Last Saturday I figured it out.
The Lighthouse cruise took off from the Town Pier loaded with enthusiasts that included Haley and me. There were stops at Minot (more on that down the page), Graves End, Boston Light, and the Nantucket Lightship at anchor in Charlestown.
Graves End was spooky and we witnessed the laws of nature with a seal diving for and munching back a fish for lunch while we took in the Light. There was a brooding quality - the name gets you there - and I had a sense that this was a place you could set a credible mystery and make the setting a player in the story.
The Nantucket Lightship was just plain cool. In my childhood I had a post card of it framed and hung in my bedroom. I can't tell you why I thought this was fitting. I just know I liked it then and like it now. The imagination can put you on that ship in a storm. The tinging of the hull, the bounce side to side, sailors holding on, maybe lightning. It is good to see the ship getting some attention and not being lost to time.
Boston Light is placed on the most amazing colored stone. Our guide for the day, true expert Doug Bingham, shared that this light sits on a geological fault line. It is hard to believe anything could move that beautiful stone. For forty to forty five weeks a year the Keeper there, Sally Snowman, lives cut off from shore, her groceries delivered by boat along with everything else she needs to work and to live. This is a quiet place, stolid; it must be brutal in January and February.
Though I am getting to it last in this post, it was Minot's Light that really fired me up when we visited. The captain was able to get us amazingly close to the Light and I found it incredibly exciting. The Historical Society has shown interest in the Light since the Federal Government put it up for sale. Part of that process was supposed to include an inspection of the inside. Some images of the inside have been shared and Minot is a granite silo separated by levels with grate platforms. I want very much to be in the group that gets to inspect it further but safety concerns make that unlikely. We were so close the other day that the ladder was calling to me like a Siren. I was ready to jump right out and swim over.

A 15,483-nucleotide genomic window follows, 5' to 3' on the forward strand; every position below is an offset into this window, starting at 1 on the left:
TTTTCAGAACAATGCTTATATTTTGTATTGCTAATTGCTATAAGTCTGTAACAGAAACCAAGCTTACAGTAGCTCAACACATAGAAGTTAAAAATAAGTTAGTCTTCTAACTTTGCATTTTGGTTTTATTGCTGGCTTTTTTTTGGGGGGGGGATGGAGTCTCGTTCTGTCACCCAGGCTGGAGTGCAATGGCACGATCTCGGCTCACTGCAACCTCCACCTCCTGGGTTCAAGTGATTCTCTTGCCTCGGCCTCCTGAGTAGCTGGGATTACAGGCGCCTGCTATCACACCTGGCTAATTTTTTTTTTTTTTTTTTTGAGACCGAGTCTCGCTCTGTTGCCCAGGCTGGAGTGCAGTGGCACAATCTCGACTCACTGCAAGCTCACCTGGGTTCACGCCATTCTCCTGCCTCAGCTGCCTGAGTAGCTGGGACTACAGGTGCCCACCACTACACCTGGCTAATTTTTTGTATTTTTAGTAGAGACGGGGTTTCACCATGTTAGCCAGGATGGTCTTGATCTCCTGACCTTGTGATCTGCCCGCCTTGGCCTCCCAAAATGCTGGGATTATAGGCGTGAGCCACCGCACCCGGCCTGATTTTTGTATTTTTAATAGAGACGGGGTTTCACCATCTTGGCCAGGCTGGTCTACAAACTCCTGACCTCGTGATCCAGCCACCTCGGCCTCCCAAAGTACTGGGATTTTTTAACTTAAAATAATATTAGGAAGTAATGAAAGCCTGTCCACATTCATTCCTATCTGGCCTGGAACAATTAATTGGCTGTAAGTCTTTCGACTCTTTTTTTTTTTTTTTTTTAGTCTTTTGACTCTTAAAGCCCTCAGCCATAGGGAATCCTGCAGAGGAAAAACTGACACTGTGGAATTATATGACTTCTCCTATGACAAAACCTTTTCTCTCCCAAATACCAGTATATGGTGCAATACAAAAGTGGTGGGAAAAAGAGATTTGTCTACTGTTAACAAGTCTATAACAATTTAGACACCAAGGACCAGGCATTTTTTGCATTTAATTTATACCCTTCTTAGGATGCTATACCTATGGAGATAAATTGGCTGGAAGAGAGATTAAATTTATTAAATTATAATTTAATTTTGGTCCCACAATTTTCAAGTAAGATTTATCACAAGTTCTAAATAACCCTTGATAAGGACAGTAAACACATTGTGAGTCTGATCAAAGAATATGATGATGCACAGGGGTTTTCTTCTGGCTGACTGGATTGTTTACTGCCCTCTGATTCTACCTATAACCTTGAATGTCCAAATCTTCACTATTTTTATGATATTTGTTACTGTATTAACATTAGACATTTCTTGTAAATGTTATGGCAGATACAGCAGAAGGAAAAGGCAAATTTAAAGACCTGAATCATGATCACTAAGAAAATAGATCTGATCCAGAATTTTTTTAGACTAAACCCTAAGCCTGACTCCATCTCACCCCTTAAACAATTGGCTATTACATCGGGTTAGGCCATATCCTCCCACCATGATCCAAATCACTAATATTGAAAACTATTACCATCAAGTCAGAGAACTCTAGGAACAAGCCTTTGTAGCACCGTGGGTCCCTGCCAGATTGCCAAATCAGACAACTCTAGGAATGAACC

I found out that very few of my fellow cruisers wanted to make that trip with me. To them the ladder looked treacherous and the idea of being alone inside terrifying. I would have gone up there in a second and posed like King Kong on the Empire State building. (I love Photoshop) Maybe someday.
On the ride back to Scituate I figured something out. These other lights gave off an air of mystery and of danger. My light, Old Scituate Light doesn't. While across time there were surely dangers here, Scituate Light is not off putting; it is welcoming, encouraging, beckoning, a far more powerful Siren to far more people than Minot was to me. The number of visitors daily and weekly and monthly are beyond counting.
In any given hour there might be someone sitting on the wall in front of the Light. Last Sunday as I got up to get ready for the Open House there was a father and child walking up the walkway at 5:00 am. I know I had heard voices at 2:30 am when I got up to to check windows and doors and lights. (Insomnia is a blessing for all the things you can get done) People are there now and will be there tonight at midnight and that is only part of what sets this Light apart.
You can get here, you can learn the history of the place, you can talk to Jules or to Haley, you can walk your dog, check out the flowers, (Thanks to Erin for watering by the way), maybe see a news crew checking out rumors of a shark, (Haley had an exchange with a very witty man that had them speculating about the stories they could fabricate for the news; Haley got it to the point where the shark had come up on the beach and eaten a dog), we had three neighbors helping another with a flat tire last night, car shows, parades, photographers, videographers and wedding parties, (same sex and mixed), there was a man dressed as a woman taking pictures last week and saying that they would be shared on the Internet. We have swimmers, fisherman, kayakers, bikers, joggers, the romantic and the reflective and the party hardy.
I know none of the other lights have this bustle, this traffic, this life. That is the difference, the special nature of Old Scituate Light.
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